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Security of supply: meeting the operational challenge of maintaining

21st February 2013


Power engineers are seeking to reconcile the seemingly contradictory demands of delivering increased performance with minimal investment, and yet still meet their emissions targets. John Goldring reports.

Wherever they are in the world, power engineers at electricity generation stations and large combustion plant are facing similar challenges. Security of supply issues, impacting on a plant's preferred input fuel has meant that plants are having to be much more flexible in terms of what their input fuel is. For example, it is not unusual for coal-firing plant to source coal from a number of different countries, depending on current/future price and availability.

Needless to say, different coals have different combustion characteristics, so being able to change coal type and maintain operational effectiveness is an important part of a power engineer's remit.

Similarly, there are many plants where operational flexibility has been increased by modifying the combustion systems so that they can run on more than one fuel type. Switching between say coal and oil takes that operational challenge a stage further for power engineers, who must be able to manage a smooth change-over with minimal reduction in output.

Set against this background of a requirement for increased operational flexibility in terms of input fuels, the regulatory environment has been going in the other direction, with legislation governing emissions becoming ever tighter.

And as if that was not enough, the changing landscape of the energy sector, in terms of increased liberalisation and new, market-driven ownership structures, has meant that the focus on financial performance has never been greater. Shareholders have been demanding bigger profits and have often been reluctant to commit significant levels of additional investment to what is already a capital-intensive industry.

This is known as 'sweating the assets' but it is the power engineers that have ended up sweating as they seek to reconcile these seemingly contradictory demands placed upon them of delivering increased performance, with minimal investment and yet still meeting their emissions targets.

For the reasons explained above, RJM is fully aware that wholesale replacement of existing equipment is often not an option and has built a reputation for itself as a company that can achieve full emissions compliance without having to resort to major component replacement.

Instead, through a combination of complex monitoring of every critical stage of the combustion process and Computational Fluid Dynamic (CFD) analysis, RJM is able to identify and make sufficient changes - in just a handful of key areas - to ensure not just compliance, but often compliance at a level well below current regulations.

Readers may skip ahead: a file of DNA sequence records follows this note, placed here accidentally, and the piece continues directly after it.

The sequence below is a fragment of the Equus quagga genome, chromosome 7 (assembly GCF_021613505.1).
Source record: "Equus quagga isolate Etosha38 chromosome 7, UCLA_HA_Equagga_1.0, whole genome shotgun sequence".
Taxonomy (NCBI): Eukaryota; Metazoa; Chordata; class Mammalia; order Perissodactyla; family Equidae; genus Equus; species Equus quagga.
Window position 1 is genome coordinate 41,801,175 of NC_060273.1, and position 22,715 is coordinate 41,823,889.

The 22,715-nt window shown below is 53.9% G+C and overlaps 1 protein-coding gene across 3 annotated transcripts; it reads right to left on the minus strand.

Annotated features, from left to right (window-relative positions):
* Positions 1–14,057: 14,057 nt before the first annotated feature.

RJM has recently applied its experience and CFD modelling know-how to determine the most suitable technologies to achieve NOx reduction at three sites in Europe; AES Tisza II in Hungary, Mersin Soda in Turkey and AES Kilroot in Northern Ireland.

Significantly, two of these projects included the upgrade of existing low NOx systems. This showed it was possible to make improvements to allow ongoing compliance with the EU's Large Combustion Plant Directive (LCPD), at minimal cost and downtime.

AES Tisza II, Hungary

AES Tisza II, located 200km east of Budapest, is a 900MWe gas and oil power plant. Commissioned in 1978, the plant was subject to various upgrades over the years, but by the time Hungary joined the EU in 2004, plant managers were faced with having to implement a step change in emissions performance to meet the more stringent requirements of the LCPD. These included reducing its NOx levels by two thirds when firing gas and by more than one half when firing on oil.

The company was aware of RJM International's strong track record in the US where it had achieved NOx emissions reductions on over 50000MWe of installed plant and appointed the company to help it reach the new NOx targets.

Once on site, RJM engineers measured the existing furnace and burner geometries and then entered the data into the baseline CFD model. This model was then run (ie virtual data matching actual data) until convergence was achieved. The data was then analysed in terms of fluid flow and emissions, paying particular attention to thermal behaviour, NOx profiles and CO profiles.

From the baseline NOx contours, as predicted by the CFD analysis, and it was clear that that the convergent effect of the flames has a detrimental effect on the emissions profile of the furnace. Since there is a large region of high peak flame temperature, the majority of the NOx is produced close to the burners.

The predicted NOx contours for the upgrade were be contrasted with the baseline. The high NOx region was significantly reduced, mainly because of the reduction in peak flame temperature.

The temperature contours in the vertical plane of the furnace (through the burner centre line) were compared with the baseline. Peak flame temperatures are reduced from 1927°C in the baseline to 1816°C in the upgrade and that the region of peak flame temperature is significantly more diffuse resulting in improved heat transfer in the furnace and then through the convective heat exchangers in the boiler.